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Open Access Publications from the University of California

Dense Two-Dimensional Systems of Colloidal Tri-Stars and Rhombs

  • Author(s): Mayoral, Kenny
  • Advisor(s): Mason, Thomas G
  • et al.

In this thesis, we describe the observation of self-organized two-dimensional phases composed of simple components having non-trivial shapes which interact only by hard repulsions and are entropically excited. Through experiments and computational modeling, we investigate and explain how certain particle shapes self-organize into interesting two-dimensional phases. In order to obtain large quantities of precisely replicated particles having custom shapes for the experiments, we make a colloidal system composed of lithographically fabricated particles. As a preface to our work for dense systems, we design a novel Fourier tracking method to measure the rotational diffusion of Brownian colloidal polygons confined to two dimensions (2D) in a dilute dispersion.

Systems of convex platelet Brownian particles, capable of interdigitation, are osmotically compressed to high densities in a tilted barometric column. An equilibrated alternating stripe crystal (ASX) phase is observed at high particle density. Digital-wide-field-of-view microscopic imaging of the complete column enables us to obtain the 2D osmotic equation of state for the system and to determine the structural characteristics of the ASX phase which dominates, over a hexagonal crystal (HX) at high densities.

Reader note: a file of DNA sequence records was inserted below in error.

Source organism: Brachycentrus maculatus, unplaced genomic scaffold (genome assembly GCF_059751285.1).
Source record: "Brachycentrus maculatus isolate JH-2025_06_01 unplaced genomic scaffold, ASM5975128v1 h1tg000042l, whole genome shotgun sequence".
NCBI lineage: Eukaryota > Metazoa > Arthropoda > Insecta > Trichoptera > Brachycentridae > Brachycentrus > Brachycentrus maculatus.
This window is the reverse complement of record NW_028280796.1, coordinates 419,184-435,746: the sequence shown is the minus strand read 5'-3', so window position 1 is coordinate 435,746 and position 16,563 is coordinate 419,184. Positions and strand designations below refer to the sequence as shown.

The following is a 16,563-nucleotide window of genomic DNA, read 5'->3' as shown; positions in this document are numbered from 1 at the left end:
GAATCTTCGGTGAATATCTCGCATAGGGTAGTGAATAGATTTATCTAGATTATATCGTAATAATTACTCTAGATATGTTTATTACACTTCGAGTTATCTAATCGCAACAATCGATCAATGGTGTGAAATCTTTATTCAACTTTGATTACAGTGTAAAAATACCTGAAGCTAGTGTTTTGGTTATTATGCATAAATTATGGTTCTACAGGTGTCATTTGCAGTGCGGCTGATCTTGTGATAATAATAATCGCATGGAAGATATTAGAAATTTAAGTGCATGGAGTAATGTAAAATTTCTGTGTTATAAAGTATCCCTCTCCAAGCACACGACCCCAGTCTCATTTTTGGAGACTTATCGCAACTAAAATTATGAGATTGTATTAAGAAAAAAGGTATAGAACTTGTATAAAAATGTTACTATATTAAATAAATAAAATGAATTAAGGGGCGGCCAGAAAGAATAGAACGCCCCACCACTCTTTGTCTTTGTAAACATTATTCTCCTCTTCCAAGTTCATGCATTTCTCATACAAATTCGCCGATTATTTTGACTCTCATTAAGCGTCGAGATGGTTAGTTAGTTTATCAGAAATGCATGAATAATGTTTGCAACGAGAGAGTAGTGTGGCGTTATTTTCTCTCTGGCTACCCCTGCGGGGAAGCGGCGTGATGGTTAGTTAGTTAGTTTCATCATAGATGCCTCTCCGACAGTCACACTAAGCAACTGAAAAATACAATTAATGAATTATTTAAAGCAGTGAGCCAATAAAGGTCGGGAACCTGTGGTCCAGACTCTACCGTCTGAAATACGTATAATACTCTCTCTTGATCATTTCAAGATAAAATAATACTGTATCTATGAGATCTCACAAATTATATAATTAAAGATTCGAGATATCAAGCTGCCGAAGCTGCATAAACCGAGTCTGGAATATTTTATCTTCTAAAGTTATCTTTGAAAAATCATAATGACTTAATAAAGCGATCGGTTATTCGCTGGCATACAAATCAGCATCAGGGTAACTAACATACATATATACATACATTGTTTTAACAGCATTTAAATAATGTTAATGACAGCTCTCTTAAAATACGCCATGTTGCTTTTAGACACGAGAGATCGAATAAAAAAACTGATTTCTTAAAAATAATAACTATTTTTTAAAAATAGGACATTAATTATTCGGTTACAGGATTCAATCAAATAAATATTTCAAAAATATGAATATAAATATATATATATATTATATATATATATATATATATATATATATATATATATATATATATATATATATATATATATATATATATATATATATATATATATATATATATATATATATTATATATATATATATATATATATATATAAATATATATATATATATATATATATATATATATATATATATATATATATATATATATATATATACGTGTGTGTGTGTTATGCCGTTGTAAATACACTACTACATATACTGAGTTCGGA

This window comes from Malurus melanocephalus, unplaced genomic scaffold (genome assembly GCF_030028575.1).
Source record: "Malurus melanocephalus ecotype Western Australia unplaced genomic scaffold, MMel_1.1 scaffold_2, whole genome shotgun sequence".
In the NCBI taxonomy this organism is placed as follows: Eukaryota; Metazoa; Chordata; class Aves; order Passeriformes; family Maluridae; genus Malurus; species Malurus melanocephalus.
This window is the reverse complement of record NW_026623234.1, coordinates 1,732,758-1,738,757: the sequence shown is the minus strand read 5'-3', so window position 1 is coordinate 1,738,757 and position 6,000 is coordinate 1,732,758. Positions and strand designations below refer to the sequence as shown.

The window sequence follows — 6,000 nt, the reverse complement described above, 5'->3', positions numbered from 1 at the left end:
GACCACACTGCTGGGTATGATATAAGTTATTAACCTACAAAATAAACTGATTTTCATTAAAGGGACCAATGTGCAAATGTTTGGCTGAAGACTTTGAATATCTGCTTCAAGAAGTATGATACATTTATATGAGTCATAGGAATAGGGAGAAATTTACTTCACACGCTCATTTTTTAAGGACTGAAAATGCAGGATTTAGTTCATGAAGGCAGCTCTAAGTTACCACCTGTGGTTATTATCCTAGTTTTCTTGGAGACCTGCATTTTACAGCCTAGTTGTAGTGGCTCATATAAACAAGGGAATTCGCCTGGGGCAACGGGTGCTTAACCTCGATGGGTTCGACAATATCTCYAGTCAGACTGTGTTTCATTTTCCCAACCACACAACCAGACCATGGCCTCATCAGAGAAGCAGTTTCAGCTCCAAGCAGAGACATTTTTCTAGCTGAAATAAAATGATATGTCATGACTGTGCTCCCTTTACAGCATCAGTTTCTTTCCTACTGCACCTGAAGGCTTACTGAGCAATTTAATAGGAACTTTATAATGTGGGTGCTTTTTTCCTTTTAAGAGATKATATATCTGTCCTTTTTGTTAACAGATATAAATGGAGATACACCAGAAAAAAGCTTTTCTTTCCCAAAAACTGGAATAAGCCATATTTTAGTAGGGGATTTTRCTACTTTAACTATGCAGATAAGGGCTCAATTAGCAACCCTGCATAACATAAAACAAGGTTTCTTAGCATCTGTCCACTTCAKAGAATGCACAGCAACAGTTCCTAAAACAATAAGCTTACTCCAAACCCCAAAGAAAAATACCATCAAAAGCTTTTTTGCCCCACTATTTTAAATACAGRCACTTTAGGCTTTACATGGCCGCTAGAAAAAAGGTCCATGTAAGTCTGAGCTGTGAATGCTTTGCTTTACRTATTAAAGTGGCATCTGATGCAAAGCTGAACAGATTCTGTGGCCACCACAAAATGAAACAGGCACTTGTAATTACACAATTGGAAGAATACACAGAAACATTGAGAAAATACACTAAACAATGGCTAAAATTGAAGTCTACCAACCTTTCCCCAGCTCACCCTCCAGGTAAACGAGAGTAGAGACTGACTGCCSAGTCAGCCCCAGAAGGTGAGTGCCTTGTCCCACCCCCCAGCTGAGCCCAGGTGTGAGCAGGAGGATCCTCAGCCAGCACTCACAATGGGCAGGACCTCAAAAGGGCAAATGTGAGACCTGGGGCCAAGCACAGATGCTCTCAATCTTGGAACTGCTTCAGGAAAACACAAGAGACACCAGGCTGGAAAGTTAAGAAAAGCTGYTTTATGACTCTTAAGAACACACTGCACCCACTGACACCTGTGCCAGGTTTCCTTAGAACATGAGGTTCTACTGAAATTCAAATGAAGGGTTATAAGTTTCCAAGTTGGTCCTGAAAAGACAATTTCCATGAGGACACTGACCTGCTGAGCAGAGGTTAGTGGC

We introduce and apply a translational-rotational cage model (TRCM) in order to explain the experimentally observed preference for ASX over HX. The TRCM, based on a collision detection routine, determines the total number of states accessible to a mobile tri-star particle within an ASX and a HX cage. We find that the additional translational states permitted by the ASX phase exceeds the number of additional rotational states permitted by the HX phase, thus setting ASX as the entropically preferred phase. The TRCM is also used to explain the chiral symmetry breaking observed in a system of rhombs which form a rhombic lattice under high osmotic compression. In both cases, the TRCM is able to explain the phase behavior observed where models based on rotations or translations alone could not. We anticipate that future, more sophisticated programs could be designed with the TRCM which, through optimization and feed-back, would be able to make more predictive assessments on similar systems.

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